Keyword: Manuel Valls
Premier Manuel Valls says Euro is too strong, unveils tax cuts for less well-off and pledges to defend France's social model despite spending cuts.
The ascensions of French PM Manuel Valls and newly elected Paris mayor Anne Hidalgo, both Spanish-born, are celebrated in the Spanish media.
New French government sees return of Ségolène Royal, the exit of Moscovici, and an olive branch for the Left
Manuel Valls, appointed as French prime minister on Monday after the ruling Socialist Party suffered major losses in local elections last weekend, has revealed his new cabinet of 16 ministers, composed of an equal number of men and women. Beyond what is largely a reshuffle, there are two new faces: that of Ségolène Royal, the Socialist Party’s unsuccessful candidate in the 2007 presidential elections and who is also President François Hollande’s former partner, and François Rebsamen, a Senator and Mayor of Dijon and close friend of the president. Former finance minister Pierre Moscovici and education minister Vincent Peillon have not been included in the new government. After days of speculation, former justice minister Christiane Taubira was reappointed to the post despite past differences with Valls when he served as interior minister under the previous government of Jean-Marc Ayrault. Here, Mediapart reports on the winners and losers of the cabinet change and the power games and negotiations that preceded it.
Newly-appointed French PM Manuel Valls paid tribute to the outgoing Jean-Marc Ayrault during the ceremony on Tuesday afternoon.
In-fighting and manoeuvring: the story behind the appointment of new French Prime Minister Manuel Valls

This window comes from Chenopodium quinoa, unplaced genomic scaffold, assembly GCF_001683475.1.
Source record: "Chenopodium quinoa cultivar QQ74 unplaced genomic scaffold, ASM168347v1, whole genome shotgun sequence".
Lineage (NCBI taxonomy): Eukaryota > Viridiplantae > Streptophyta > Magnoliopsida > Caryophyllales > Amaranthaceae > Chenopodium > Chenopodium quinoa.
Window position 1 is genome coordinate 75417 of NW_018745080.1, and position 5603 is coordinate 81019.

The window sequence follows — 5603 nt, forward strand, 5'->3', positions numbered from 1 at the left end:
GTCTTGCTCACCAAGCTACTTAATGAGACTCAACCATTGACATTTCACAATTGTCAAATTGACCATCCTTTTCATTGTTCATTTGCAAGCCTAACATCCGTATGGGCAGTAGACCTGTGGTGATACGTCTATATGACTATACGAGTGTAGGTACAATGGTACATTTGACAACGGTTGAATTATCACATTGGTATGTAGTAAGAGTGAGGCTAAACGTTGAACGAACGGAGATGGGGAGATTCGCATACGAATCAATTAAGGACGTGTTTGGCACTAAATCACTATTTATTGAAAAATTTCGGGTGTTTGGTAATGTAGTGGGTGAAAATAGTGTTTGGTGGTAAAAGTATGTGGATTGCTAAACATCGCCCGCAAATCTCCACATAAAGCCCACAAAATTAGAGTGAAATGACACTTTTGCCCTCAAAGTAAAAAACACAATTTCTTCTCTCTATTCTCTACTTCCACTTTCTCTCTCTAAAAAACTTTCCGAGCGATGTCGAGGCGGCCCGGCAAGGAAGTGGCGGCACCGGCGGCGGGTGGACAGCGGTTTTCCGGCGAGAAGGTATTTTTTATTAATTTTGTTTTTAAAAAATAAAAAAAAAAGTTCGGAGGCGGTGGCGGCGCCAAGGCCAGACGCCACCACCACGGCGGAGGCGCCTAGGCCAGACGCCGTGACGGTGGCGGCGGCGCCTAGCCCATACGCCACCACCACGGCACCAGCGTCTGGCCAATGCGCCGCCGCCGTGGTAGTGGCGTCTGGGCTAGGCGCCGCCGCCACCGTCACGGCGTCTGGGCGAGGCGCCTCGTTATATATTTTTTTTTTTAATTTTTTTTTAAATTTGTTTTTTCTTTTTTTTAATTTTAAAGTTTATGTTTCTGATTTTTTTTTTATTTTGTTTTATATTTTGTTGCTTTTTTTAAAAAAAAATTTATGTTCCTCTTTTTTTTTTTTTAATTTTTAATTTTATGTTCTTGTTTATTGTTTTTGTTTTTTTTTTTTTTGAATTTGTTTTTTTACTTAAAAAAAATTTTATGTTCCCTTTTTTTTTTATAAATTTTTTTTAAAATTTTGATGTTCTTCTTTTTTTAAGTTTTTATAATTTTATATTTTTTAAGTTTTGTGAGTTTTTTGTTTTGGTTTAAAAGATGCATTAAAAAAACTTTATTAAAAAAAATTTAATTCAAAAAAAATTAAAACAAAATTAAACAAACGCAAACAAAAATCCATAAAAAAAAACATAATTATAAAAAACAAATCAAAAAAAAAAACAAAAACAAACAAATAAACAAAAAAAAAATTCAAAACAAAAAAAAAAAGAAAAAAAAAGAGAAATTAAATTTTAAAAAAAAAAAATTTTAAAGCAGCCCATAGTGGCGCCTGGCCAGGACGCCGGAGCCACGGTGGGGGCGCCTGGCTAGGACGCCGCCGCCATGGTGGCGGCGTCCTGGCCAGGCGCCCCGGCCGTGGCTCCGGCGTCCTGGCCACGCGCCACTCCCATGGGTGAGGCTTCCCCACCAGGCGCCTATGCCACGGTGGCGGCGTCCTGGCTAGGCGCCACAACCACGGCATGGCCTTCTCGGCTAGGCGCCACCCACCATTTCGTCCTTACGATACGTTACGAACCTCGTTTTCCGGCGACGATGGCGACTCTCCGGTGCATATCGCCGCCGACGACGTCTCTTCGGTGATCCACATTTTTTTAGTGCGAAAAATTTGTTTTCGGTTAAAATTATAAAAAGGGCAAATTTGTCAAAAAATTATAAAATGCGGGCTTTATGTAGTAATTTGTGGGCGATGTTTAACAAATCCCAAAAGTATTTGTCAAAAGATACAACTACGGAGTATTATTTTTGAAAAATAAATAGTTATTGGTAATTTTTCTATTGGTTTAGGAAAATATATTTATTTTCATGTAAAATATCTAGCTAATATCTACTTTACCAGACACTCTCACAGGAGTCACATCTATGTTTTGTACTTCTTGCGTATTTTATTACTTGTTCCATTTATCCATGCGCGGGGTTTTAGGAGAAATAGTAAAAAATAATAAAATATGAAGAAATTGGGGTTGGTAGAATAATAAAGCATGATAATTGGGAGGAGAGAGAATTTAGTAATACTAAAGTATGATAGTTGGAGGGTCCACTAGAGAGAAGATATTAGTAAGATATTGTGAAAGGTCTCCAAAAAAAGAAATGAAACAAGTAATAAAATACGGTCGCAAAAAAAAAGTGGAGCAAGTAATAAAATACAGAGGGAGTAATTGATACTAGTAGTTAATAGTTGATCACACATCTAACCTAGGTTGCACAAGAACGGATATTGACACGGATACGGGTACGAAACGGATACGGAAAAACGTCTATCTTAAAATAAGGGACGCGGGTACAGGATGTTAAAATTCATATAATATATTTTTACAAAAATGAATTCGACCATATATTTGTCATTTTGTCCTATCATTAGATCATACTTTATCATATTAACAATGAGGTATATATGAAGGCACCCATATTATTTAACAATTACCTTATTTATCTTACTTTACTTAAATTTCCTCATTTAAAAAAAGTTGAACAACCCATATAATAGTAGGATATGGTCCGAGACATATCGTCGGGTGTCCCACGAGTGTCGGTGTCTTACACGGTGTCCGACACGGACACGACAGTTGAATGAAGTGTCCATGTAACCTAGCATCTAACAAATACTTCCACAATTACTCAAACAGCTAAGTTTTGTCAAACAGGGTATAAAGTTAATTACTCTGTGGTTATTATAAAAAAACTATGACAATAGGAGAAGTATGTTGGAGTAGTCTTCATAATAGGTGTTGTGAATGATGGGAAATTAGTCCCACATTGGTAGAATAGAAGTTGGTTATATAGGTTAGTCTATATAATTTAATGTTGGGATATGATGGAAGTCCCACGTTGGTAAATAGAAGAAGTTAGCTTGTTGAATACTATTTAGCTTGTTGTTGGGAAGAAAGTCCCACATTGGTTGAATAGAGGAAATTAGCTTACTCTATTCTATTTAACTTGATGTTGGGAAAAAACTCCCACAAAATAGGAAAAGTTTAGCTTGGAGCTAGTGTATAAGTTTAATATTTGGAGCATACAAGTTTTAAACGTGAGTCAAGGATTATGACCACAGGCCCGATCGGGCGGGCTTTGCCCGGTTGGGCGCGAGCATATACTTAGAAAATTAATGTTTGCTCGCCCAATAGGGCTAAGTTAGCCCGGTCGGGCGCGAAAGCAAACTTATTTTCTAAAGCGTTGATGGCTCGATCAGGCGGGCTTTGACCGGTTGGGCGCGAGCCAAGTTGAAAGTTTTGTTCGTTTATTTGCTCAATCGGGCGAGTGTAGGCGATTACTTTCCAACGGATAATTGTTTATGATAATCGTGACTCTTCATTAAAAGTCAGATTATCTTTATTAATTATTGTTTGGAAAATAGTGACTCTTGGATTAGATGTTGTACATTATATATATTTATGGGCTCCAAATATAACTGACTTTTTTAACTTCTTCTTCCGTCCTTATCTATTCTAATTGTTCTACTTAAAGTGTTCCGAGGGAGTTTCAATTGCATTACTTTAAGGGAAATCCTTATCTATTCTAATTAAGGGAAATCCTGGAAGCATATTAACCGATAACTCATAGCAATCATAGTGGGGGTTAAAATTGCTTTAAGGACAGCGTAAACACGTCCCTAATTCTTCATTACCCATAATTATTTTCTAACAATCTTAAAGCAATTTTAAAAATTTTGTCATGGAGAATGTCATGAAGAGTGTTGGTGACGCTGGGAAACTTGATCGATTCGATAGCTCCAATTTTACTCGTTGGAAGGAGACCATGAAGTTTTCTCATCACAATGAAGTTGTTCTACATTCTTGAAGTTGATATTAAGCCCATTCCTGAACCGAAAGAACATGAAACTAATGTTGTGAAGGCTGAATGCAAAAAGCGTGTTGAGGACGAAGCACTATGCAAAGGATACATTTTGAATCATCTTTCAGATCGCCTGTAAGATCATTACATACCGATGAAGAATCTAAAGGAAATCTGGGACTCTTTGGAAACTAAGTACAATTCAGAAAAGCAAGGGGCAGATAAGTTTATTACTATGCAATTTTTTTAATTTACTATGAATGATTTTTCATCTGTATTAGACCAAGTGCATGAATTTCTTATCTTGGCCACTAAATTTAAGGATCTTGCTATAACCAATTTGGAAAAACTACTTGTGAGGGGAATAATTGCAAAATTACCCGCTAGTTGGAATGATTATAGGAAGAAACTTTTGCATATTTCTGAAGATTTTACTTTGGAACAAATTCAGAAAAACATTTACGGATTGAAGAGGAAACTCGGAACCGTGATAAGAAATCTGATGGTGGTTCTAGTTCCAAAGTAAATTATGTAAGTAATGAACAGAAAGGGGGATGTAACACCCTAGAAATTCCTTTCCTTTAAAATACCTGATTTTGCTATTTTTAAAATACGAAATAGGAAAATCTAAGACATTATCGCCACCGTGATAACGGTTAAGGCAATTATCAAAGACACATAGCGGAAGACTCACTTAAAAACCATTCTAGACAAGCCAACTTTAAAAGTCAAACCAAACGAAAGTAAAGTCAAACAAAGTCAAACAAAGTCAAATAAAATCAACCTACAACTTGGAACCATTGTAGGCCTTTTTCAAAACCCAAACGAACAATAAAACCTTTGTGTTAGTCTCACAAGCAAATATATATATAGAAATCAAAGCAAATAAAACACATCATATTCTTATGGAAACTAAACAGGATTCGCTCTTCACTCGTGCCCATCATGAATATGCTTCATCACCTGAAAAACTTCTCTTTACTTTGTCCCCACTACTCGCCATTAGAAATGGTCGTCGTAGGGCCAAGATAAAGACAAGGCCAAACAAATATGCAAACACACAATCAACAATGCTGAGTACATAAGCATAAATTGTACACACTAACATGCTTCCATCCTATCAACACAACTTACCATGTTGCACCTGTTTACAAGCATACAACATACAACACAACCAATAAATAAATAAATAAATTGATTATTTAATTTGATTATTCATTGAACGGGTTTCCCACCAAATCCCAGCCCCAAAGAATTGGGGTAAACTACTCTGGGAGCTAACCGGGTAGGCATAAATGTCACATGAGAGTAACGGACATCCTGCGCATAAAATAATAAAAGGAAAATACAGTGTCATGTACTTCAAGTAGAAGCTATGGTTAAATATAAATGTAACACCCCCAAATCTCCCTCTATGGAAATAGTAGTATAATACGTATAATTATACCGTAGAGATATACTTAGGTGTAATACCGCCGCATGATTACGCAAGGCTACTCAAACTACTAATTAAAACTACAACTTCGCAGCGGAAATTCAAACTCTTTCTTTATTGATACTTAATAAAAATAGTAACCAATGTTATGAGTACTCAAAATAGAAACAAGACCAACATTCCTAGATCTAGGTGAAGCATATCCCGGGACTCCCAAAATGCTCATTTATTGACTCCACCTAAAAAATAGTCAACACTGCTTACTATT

Former interior minister Manuel Valls officially took up office as France’s new prime minister on Tuesday in a handing over ceremony with the outgoing Jean-Marc Ayrault. The composition of the new government will be announced on Wednesday. President François Hollande’s nomination of Valls on Monday followed the Socialist Party’s historic debacle in local elections last weekend, but the move has met with mixed reaction among the ruling majority, divided into pro- and anti-Valls camps. Lénaïg Bredoux reports on the behind-the-scenes manoeuvring that preceded his appointment, and hears from insiders on how, over several months, worsening relations between Ayrault and Hollande reached a point of no return.
France's new PM is the Barcelona-born son of a Catalan artist who obtained French nationality at the age of 20.
Valls, 51, is the Socialists’ hardliner on immigration and security and has held controversial stances while serving as interior minister.
After the ruling socialists' debacle in local elections, Jean-Marc Ayrault resigned Monday ahead of President Hollande's evening TV address.
Six riot police officers were injured trying to disperse protesters who lobbed projectiles and threw paint onto Nantes' city hall.
Last Friday a minister insisted that the government's bill on the family was going ahead as planned. Then on Sunday a pro-family march by right-wingers attracted around 100,000 protesters and was hailed a success. By Monday morning the government had announced it would oppose any controversial amendments to the new bill – and in the afternoon it declared it was dropping the entire measure for at least a year. Lénaïg Bredoux and Mathieu Magnaudeix report on a retreat by the government in the face of protests.
After France's top court upholds bans on his tour, Dieudonné says new show about Africa will not contain language that courts objected to.
After ban on shows, interior minister says law 'must be able to act' against the online publication of what he calls 'racist and anti-Semitic speech'.
The French interior minister Manuel Valls has sent out tough new instructions to regional prefects encouraging them to ban shows in the imminent nation-wide tour by controversial comedian Dieudonné who stands accused of virulent anti-Semitism. The French president François Hollande has joined the debate, urging the prefects to be 'vigilant and inflexible' in the way they treat the comic. Some have now banned shows in their areas. Mediapart has been warning of Dieudonné's obsessive anti-Semitism for five years. But, as editor-in-chief Edwy Plenel here argues, banning the comedian's shows runs the risks of the socialist government falling into the age-old trap of democracies who undermine their own fundamental freedoms in the name of law and order. This politics of fear, he says, which uses the threat of chaos to undermine democracy, belongs to governments of the Right.
French president calls on prefects to be 'vigilant and inflexible' faced with breaches of 'republican principles' as comedian's shows get banned.